As we re-enter the studios, the air is thick from the smoke machine and the haze around the Dalek corridors is gothic. A bronze prop stands silently on guard in a corridor as we walk by.
We go round to the back of the set where the crew is huddled around monitors. As I approach, Michelle Gomez appears, and gives me a wicked smile.
We shuffle into place and watch the screens. There is a lot of fuss about a missing chair. A normal chair, thankfully, not that chair. Then Michelle appears in frame and sits down on the floor next to Jenna. She suddenly spreads her legs wide apart. The characters are in a Dalek prison cell. Peter Capaldi appeares briefly in shot. He is wearing a T-shirt and jacket so I assume he isn’t in costume.
The producer, Peter Bennett, comes over for a chat. An enthusiastic and focussed man, who comments on the madness of the never-ending lifestyle of TV production. We chat a little about the demands of the show, of producing new sets from scratch each week, unlike their neighbouring production Casualty which never changes. I saw quite a few injured people and medical staff when I had lunch.
Peter says he’ll be glad to start the next story to get out on location. They have been stuck in the studio for weeks. We discuss the phenomenal impact of the Missy character. On the monitor screen we can see her singing to herself, almost as if in a trance.
Next to where we are standing are two large, angular wooden constructions. It occurs to me that I’m looking at the exterior of the the octagonal model corridor set from Into the Dalek, which was shot using toy Daleks. Next to it is a bowl-shape of the same scale, which I realise is the control room miniature for that same episode. We ask the producer whether these would play any part in The Witch’s Familiar.
“Yeah!” explains Peter. “There’s this scene where we go down through all the layers, so we’ll be whooshing past that, and down and down, into the sewer.”
We sit at the monitor screens as they prepare for another take. A continuity person is frantically checking between screens, looking at Jenna’s hair.
They start to rehearse for a shot, and hush descends. Missy says that being tied up and locked in a cupboard reminds her of the Doctor’s wedding.
“Wedding?” asks Clara, shocked.
The Doctor corrects Missy, saying that she is thinking of the stag night. Then they reminisce about laser slugs.
“We were friends then. What happened?” asks the Doctor, out of view.
Since Peter Capaldi is not dressed smartly like he had been in his début season, I assume he isn’t being recorded at this point.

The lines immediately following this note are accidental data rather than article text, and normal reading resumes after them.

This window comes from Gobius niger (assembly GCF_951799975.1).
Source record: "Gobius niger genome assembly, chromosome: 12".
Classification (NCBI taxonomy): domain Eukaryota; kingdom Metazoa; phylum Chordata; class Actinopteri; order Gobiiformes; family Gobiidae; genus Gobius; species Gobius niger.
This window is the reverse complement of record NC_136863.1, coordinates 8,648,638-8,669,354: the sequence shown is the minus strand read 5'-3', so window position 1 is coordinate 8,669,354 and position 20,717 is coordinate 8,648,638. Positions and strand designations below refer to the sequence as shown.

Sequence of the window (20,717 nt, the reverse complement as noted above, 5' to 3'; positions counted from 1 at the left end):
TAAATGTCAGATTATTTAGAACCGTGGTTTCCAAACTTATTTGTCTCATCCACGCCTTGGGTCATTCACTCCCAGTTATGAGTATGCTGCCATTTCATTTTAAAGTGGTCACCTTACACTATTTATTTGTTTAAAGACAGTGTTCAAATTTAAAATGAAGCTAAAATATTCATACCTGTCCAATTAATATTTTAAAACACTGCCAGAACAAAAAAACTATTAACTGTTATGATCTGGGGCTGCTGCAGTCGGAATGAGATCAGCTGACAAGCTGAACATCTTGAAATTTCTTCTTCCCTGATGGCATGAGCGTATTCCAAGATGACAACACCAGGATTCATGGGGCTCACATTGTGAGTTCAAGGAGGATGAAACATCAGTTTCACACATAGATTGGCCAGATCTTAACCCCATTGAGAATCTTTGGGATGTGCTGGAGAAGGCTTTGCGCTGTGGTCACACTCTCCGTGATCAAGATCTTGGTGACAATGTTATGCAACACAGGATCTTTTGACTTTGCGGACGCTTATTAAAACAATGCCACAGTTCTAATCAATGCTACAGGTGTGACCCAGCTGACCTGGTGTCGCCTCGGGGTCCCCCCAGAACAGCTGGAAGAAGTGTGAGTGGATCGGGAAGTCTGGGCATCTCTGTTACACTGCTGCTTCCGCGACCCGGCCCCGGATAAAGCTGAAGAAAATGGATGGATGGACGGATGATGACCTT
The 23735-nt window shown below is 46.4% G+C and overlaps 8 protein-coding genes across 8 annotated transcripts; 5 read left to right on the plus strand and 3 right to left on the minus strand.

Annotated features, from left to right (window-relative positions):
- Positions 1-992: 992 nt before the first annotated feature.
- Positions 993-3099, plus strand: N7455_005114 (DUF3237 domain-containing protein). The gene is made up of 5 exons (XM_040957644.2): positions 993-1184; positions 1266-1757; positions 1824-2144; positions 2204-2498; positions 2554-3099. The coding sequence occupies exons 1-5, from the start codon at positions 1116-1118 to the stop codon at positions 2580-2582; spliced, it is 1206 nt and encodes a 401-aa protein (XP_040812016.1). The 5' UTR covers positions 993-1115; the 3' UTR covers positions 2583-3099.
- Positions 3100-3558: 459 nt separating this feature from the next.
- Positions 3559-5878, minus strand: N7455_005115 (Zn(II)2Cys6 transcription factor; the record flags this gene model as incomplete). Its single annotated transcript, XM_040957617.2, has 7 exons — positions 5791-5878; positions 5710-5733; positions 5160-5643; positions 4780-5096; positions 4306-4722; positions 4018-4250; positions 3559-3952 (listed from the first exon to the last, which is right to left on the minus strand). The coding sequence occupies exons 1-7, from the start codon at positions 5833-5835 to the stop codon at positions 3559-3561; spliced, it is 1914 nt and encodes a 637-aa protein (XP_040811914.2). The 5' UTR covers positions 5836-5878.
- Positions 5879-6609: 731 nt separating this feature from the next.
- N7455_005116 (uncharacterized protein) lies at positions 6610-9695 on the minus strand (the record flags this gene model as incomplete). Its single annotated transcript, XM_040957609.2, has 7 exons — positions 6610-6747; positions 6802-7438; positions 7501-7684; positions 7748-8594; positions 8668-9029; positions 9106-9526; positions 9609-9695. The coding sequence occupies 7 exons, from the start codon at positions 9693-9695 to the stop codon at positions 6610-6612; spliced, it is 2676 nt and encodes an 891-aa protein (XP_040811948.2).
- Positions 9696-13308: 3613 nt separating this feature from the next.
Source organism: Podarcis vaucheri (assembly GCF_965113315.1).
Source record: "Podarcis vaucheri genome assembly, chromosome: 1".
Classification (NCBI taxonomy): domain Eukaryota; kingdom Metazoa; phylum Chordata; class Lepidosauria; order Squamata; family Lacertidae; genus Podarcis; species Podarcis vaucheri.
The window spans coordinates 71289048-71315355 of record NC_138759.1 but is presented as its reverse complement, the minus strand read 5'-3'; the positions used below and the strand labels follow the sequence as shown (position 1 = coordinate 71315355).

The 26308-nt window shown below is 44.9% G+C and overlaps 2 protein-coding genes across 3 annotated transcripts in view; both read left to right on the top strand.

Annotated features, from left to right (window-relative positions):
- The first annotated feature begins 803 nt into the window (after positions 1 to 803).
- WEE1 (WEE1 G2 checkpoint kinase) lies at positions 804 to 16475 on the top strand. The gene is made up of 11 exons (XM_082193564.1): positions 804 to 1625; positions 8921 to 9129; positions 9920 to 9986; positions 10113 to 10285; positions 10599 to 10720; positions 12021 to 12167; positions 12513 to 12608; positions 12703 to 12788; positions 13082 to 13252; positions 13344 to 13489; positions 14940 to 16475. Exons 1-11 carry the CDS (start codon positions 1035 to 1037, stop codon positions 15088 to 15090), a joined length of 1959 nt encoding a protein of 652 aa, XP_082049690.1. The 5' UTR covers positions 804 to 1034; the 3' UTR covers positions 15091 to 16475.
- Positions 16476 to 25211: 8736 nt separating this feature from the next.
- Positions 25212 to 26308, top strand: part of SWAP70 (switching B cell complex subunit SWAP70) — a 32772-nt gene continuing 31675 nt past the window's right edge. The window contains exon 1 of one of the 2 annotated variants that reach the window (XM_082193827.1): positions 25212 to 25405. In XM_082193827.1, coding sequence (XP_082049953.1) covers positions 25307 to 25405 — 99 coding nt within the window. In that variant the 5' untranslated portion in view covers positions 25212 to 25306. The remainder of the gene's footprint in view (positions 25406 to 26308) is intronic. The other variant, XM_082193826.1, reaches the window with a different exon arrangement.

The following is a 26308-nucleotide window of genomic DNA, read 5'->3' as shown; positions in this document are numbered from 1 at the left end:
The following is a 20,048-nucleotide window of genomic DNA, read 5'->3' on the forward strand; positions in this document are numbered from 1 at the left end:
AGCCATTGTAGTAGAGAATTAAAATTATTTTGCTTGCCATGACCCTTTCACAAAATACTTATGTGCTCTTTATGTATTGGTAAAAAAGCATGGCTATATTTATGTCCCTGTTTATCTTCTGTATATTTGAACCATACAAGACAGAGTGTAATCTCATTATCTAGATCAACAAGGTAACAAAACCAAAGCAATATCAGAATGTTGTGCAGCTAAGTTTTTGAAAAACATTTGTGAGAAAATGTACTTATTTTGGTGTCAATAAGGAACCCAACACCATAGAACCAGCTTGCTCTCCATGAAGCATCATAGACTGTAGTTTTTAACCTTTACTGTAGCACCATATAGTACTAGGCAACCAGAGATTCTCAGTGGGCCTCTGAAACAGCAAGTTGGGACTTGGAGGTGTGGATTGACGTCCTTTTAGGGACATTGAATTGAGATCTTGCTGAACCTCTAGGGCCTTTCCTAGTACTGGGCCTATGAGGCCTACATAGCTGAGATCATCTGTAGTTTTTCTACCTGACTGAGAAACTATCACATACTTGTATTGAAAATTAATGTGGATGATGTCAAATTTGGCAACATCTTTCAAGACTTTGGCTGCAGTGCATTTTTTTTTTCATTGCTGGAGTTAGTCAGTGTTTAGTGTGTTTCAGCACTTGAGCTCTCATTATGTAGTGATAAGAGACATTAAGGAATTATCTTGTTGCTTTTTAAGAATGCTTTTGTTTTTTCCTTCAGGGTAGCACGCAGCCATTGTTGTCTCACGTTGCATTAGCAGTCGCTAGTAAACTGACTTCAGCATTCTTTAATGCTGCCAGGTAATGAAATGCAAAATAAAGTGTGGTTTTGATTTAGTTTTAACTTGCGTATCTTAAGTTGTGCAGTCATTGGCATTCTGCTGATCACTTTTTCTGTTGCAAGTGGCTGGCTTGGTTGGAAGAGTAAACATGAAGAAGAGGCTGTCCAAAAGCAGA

Someone shouts “Door!” in place of a sound effect and the conversion is interrupted.
I absolutely adore this scene. There would be much hype about the return of Davros but, in my opinion, exploring the nuances of the Doctor’s relationship with the Master is far more interesting. In The Sea Devils The Doctor says that the Master was once a very good friend. We know the Doctor has family so a marriage of some kind should not be too surprising. So, although this isn’t really new information, crystallising those notions in actual dialogue between the characters is quite wonderfully shocking. It’s very exciting to see these scenes.
The cameras roll again and this time Clara says the word “Wedding?” with more bemusement than shock.
They do the scene again.
“Wedding?” asks Clara, very slowly. I wonder which reaction they’ll use.
The scene finishes, Michelle leaves the set and Jenna squats down next to me to talk to a member of the crew. Peter Capaldi is chatting to someone nearby and Nick Briggs starts to set up his modulator at an adjacent table.
We say hello to Nick, whom I had met previously, and we chat about whether or not he’ll be doing any voice work today.
The three of us are awkwardly shoved out of the way as a large chunk of Dalek corridor is wheeled past. Michelle Gomez is having her photo taken with Daleks. It is a surreal place. A hard-working fantasy factory.
Nick kindly agrees to an impromptu interview and we head off to record it. As we pass Michelle Gomez, she is lifting a child out of a New Paradigm Dalek. We leave the studio and I hold the door open for her.
I have a fun, 25-minute chat with Nick about the wonders of this story. Some or all of his lovely quotes will be destined for a feature in Doctor Who Magazine. Eventually he is summoned back to the studio and I have the opportunity to inspect more of the set.
Into the prison we step. Mats have been discreetly put down to save Jenna and Michelle from the hard floor.
We duck beneath three arches. These are symmetrical. The Dalek chamber has vented lights and lots of grubby detail. It is brilliantly in keeping with the simplicity of the 60s without looking cheap. The arches cannot be seen in the camera angles for the prison scenes but, when shot from the opposite direction, this room would double as the place where the Daleks corner Missy at the end of the episode.
Looking at the slender doorway at the side, I wryly comment that they seem to be designed to stop the New Paradigms getting through. It is a marvellously evocative set.
After completing our tour of the prison, we return to the monitoring area where a technician is scrolling through pages of video thumbnails showing the Dalek supreme chatting to Missy. On a live monitor I can see the opened-out bronze Dalek from which Clara would emerge.
Sadly, my time is drawing to a close so we make our way through the production offices towards the exit. In the design department there are people doing exciting set drawings in a CAD package.
So, with my head spinning, I head out of BBC Roath Lock Studios trying to remember every detail to write down as soon as I can. I have a long drive home in which to try to process the astonishing wonders of the day! And then wait months before I can tell anyone about it.
My sincere thanks to the generosity of Ed Russell and the team for a fantastic day.
Gav, 18th March 2015